Islamic retail banking: choices and some question marks
In the first-half of 2011, the UAE’s Islamic retail banks have been busy in promoting new products and services. In January, Noor Islamic Bank opened its largest branch for Islamic insurances Noor Takaful.
Ajman Bank has recently launched the Mahra Ladies Banking as “around a quarter of the UAE’s private wealth is controlled by women,” Maryam Al Shorafa, Head of Ajman Bank’s Ladies Banking, told AMEinfo.com. Dubai Bank, one of the smallest local banks in the UAE, has also just opened a new branch at Dubai’s prestigious Jumeira Road. People who drive down the road from the famous Jumeira Mosque to Burj Al Arab can’t miss the huge building near the “Miraj” Islamic Art Centre.
Also in June, Dubai Islamic Bank launched access to a new Shari’ah-compliant fund, the Prudential Shari’ah Opportunities – Asia Pacific Equity Fund. And Abu Dhabi Islamic Bank (ADIB) offers 25% discounts on online transactions for those who open an online brokerage account, along with the chance to win an iPad.
Search for stability
But behind the glittering façade, question marks, here and there, remain. On May 16, the Dubai government took over control over Dubai Bank in order to “ensure all depositors’ interests are safe”. Before this move, Dubai Bank was jointly owned by Emaar Properties and Dubai Holding at 30% and 70%, respectively. It remains unclear whether Dubai Bank will be sold or merged with another Islamic bank.
Dubai’s Noor Islamic Bank has repeatedly denied any intention to merge with other local Islamic banks. Noor apparently had to postpone its foreign expansion plans, as Group CEO Hussain Al-Qemzi said in January. Noor Islamic Bank also closed its branch in Dubai Media City, but opened the Noor Takaful Center at Sheikh Zayed Road near the same-named Dubai metro station. According to Dr. Ahmed Al-Janahi, Managing Directorat Noor Takaful, “sales of Islamic insurances doubled in 2010”.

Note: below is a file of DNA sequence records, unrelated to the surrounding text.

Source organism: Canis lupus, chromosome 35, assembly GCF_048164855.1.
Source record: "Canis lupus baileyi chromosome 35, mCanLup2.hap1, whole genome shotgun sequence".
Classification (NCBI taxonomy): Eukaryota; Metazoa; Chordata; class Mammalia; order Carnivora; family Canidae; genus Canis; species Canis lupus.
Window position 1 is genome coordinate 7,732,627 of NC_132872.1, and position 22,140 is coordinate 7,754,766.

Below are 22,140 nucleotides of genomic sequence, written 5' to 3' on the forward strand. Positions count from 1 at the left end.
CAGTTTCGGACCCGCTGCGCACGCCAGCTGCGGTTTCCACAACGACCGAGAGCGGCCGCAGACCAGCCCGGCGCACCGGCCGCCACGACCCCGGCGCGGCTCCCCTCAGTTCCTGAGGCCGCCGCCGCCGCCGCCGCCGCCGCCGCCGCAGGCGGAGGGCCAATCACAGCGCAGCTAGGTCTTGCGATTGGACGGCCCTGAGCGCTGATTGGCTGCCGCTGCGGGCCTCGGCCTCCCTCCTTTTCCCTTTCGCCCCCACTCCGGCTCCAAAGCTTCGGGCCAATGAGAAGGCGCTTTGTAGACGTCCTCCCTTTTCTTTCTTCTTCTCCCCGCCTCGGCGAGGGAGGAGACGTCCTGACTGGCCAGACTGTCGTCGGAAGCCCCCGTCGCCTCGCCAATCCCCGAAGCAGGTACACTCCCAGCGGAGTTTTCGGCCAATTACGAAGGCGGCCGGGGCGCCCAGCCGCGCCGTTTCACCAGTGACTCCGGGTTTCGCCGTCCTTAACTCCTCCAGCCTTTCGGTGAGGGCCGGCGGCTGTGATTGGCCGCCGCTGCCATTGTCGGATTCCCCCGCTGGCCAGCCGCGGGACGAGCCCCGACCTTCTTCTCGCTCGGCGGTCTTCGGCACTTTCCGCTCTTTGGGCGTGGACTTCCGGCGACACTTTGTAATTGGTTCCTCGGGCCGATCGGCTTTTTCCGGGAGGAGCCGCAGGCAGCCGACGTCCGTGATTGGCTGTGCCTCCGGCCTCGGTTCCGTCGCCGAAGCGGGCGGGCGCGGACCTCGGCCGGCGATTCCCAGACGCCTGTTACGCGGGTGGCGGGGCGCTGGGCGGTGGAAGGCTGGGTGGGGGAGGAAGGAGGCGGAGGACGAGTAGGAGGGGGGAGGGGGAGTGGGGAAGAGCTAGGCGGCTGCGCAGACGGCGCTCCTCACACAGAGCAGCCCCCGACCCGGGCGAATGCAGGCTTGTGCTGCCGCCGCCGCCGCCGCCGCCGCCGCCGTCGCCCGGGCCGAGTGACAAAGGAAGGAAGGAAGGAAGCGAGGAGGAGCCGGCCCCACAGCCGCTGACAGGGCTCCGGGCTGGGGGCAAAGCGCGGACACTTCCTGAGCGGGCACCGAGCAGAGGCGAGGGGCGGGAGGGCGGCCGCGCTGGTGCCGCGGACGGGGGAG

Despite having obviously financing issues, at Dubai Bank holders of a “Kunooz Account” still have a chance to win Dhs1m every month and Dhs30,000 every day (accept on Fridays, Saturdays and on holidays) “For every Dhs1,000 in your account, you could win one of three daily prizes of Dhs10,000 (excluding Fridays, Saturdays and Public Holidays). For every Dhs5,000 in your account you could win the Grand Monthly Prize of Dhs1m,” the offer posted on the banks’ website says. That means, the bank distributes around Dhs20m per year to lucky customers.
Asked by AMEinfo.com why the Kunooz raffle scheme is halal, Dubai Bank responded: “Deposits received by our customers in Kunooz are part of Mudaraba pool, which are invested in Shariah compliant investments.” Under the Islamic financing structure of Mudaraba, the investors (Dubai Bank’s customers in this case) provide money to an entrepreneur (Dubai Bank) in order to finance a specific project. “Therefore the return on Mudaraba pool investments are shared with the deposit holders according to the terms and conditions of Kunooz product,” a Dubai Bank spokesperson explained.
While gambling is haram in Islam, this raffle is approved as halal, because each customer does a contribution to the well-being of the bank by paying money into the account. At Islamic banks, customer accounts are not regarded as the banks’ liability like at conventional financial institutions, but are added to the bank’s own capital as both parties share profits and losses.
ADIB tries to attract clients with a similar saving scheme, called a Ghina savings account. Every time a client saves Dhs20,000 on his Ghina account, he or she gets a raffle coupon every month. There are three winners per year for Dhs2m per year, three for Dhs500,000 and 250 winners for Dhs10,000. Nevertheless, ADIB is apparently in a much better shape than Dubai bank. Its net earnings in the first quarter of 2011 soared 17% year-on-year to Dhs339.3m. ADIB shares, listed at the ADX in Abu Dhabi, have advanced 16% during the first half-year.
As the UAE is still overbanked (more than 50 banks serve 8.2m people) consolidation in the industry will be inevitable, and this trend will not stop at Islamic financial institutions.